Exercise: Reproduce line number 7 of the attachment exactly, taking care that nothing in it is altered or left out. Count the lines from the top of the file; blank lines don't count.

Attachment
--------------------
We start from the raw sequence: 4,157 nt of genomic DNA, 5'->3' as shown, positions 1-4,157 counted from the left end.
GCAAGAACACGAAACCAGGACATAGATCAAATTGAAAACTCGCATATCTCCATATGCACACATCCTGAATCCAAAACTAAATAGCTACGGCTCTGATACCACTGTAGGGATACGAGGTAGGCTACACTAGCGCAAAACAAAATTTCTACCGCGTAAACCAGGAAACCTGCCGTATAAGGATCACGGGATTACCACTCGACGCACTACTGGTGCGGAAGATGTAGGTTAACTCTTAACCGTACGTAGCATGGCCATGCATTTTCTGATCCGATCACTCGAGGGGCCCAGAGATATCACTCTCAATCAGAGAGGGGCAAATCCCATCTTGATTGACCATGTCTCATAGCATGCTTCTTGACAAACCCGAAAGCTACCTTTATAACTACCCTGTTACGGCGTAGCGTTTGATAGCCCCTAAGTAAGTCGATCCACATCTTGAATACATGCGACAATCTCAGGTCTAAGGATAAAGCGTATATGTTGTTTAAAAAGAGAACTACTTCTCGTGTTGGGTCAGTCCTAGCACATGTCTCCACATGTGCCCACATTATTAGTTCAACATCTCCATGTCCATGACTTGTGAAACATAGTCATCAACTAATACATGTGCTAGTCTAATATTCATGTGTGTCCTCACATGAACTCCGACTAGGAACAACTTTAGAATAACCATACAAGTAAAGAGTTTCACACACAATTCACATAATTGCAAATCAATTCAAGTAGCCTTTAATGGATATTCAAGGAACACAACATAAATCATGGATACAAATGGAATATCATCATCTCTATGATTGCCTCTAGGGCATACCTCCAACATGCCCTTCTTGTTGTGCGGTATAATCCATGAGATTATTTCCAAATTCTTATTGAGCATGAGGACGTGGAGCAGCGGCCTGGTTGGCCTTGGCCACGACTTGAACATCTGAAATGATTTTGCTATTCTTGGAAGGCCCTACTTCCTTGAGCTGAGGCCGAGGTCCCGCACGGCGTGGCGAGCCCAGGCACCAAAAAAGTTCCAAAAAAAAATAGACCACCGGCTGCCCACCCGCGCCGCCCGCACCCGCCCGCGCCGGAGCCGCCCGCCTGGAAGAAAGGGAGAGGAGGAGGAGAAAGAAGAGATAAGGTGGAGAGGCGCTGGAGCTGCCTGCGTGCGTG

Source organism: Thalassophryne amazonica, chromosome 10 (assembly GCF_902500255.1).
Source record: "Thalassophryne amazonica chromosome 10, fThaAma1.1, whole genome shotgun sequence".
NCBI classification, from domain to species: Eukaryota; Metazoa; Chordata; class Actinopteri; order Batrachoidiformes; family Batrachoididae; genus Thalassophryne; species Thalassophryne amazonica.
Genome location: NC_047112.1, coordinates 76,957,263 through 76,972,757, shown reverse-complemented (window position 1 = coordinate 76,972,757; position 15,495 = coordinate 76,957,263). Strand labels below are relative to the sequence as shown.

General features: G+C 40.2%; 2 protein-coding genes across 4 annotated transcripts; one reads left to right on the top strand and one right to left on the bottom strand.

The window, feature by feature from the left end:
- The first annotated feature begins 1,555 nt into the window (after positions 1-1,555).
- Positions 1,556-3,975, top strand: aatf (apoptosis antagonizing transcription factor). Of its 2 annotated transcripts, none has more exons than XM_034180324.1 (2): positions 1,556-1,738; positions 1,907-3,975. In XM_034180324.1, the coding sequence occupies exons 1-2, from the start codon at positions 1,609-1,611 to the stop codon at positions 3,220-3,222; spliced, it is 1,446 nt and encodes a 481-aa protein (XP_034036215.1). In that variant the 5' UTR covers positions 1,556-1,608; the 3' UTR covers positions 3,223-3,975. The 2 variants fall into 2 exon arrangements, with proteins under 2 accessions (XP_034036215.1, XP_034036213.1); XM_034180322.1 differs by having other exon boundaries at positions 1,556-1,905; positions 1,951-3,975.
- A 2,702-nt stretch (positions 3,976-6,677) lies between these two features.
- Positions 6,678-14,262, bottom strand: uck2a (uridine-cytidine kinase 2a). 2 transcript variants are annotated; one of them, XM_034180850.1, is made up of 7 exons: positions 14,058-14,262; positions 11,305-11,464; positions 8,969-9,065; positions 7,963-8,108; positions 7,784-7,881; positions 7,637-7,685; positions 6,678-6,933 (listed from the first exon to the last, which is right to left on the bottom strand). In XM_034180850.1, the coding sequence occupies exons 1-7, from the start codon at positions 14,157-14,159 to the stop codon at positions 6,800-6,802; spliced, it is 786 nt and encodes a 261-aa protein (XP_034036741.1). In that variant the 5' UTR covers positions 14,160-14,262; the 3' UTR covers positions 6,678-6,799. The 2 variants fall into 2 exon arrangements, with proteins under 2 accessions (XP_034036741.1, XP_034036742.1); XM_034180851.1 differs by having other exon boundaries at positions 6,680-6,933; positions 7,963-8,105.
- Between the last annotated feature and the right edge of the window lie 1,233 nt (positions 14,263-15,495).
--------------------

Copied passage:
General features: G+C 40.2%; 2 protein-coding genes across 4 annotated transcripts; one reads left to right on the top strand and one right to left on the bottom strand.